New Book Offers Parent to Parent Tips on Divorce

Courtesy of LSJ

Advice from parents on children and divorceGoing through a divorce? Here’s some advice on children and divorce from the book “You Can Keep the Damn China! And 824 Other Great Tips on Dealing With Divorce” (Hundreds of Heads Books, $13.95), straight from people who’ve been through it themselves:


“During a divorce, children can make life seem worthwhile again. But you have to put on a happy face for them. It’s not their problem that their parents are no longer together. Make sure their lives remain positive and good and that you don’t create a poisonous atmosphere for them.”
- F.R., Sydney, Australia, married 17 years, divorced 2 years

“In Vermont there’s a rule that if you have kids and want to get divorced, you have to take a Divorcing Parenting Class at the courthouse. The guidelines, as acted out by the two teachers and portrayed in a special video, demonstrated tenets like, ‘Don’t use the kids as messengers,’ ‘Stay focused on the kids and what cool things they’re into,’ and ‘Don’t disrespect the other spouse (present or absent) for the kids’ edification.’ ”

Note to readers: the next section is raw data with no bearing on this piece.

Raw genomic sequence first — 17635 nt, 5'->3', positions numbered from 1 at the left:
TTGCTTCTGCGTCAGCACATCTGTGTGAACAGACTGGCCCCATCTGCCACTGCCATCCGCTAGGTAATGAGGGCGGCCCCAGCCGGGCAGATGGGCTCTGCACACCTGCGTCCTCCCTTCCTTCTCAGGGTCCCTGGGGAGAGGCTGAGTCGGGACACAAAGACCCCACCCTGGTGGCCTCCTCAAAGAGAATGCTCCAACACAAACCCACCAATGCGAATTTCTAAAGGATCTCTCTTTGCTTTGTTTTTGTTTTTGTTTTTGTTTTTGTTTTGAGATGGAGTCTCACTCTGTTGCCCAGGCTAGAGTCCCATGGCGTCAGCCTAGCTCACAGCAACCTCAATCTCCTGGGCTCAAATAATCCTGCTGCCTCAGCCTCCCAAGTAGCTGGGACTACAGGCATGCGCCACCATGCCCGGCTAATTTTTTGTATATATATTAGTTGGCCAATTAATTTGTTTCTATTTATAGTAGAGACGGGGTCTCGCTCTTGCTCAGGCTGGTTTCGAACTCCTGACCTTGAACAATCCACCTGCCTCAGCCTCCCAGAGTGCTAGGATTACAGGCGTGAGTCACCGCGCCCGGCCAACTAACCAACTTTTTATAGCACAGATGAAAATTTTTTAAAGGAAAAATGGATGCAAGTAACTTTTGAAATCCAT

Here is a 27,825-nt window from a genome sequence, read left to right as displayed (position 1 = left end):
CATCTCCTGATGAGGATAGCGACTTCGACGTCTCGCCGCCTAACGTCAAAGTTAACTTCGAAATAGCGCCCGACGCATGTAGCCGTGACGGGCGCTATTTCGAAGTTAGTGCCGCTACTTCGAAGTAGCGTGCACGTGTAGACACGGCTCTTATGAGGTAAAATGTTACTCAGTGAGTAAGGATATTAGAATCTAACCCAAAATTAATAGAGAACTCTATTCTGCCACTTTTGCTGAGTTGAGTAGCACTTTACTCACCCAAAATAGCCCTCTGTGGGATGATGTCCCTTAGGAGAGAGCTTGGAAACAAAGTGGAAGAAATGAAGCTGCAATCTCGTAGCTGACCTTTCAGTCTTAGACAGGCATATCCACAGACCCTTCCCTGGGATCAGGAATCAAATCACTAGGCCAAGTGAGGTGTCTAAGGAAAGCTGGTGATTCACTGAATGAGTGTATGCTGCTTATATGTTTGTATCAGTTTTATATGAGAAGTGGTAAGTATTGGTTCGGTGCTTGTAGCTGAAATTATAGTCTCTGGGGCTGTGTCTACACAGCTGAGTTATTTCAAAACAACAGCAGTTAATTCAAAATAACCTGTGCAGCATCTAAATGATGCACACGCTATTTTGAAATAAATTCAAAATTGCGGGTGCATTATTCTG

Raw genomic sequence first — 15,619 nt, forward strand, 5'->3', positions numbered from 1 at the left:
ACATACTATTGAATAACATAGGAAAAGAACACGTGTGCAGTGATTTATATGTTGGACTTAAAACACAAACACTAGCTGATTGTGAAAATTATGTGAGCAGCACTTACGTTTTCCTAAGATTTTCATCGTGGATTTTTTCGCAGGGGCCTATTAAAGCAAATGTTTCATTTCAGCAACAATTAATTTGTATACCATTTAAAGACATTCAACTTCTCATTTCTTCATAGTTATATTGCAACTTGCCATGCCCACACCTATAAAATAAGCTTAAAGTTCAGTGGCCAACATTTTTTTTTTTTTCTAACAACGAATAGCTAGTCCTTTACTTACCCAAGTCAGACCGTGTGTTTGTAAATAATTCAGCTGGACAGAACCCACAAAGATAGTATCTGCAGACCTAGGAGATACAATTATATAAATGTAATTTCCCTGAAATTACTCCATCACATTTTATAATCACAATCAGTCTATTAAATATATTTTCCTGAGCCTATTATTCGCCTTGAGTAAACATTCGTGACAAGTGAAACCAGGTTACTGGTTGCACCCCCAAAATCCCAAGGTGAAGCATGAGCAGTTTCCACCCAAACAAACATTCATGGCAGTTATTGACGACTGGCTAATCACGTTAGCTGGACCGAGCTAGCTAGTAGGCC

-Arch, Londonderry, Vt., married 18 years, divorced 1 year

“I have never been more scared in my life than when I had to tell the kids that their father and I were splitting up. You have to stress to them that they are loved tremendously by both parents, that they will continue to see both of you, and that the divorce had nothing to do with them whatsoever. Kids tend to blame themselves for this stuff.”

- Angie Bullock, Barrelville, Md., married 10 years, divorced 4 years

“If you have children, pay attention to them during the divorce, because they are going through a harder time than you are.”

- Joe, Long Island, N.Y.

“Use child-custody mediation. It forces parents to work together to devise a plan that is acceptable to both of them. This plan may be very structured, specifying the day-to-day time-share of the children, as well as plans for holidays, vacations, and other special issues of the family. You can avoid the battles that are so damaging to kids, and you can include the kids in the decision-making. The last thing I wanted was for my kids to think my husband and I were fighting over them. This way they had some say in how we handled it, and they both told me afterward how happy they were about that.”

- Audry Wisneski, Sewickley, Pa., married 14 years, divorced 1 year

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if i’m reading this book in bed, do you think my wife will get suspicious?

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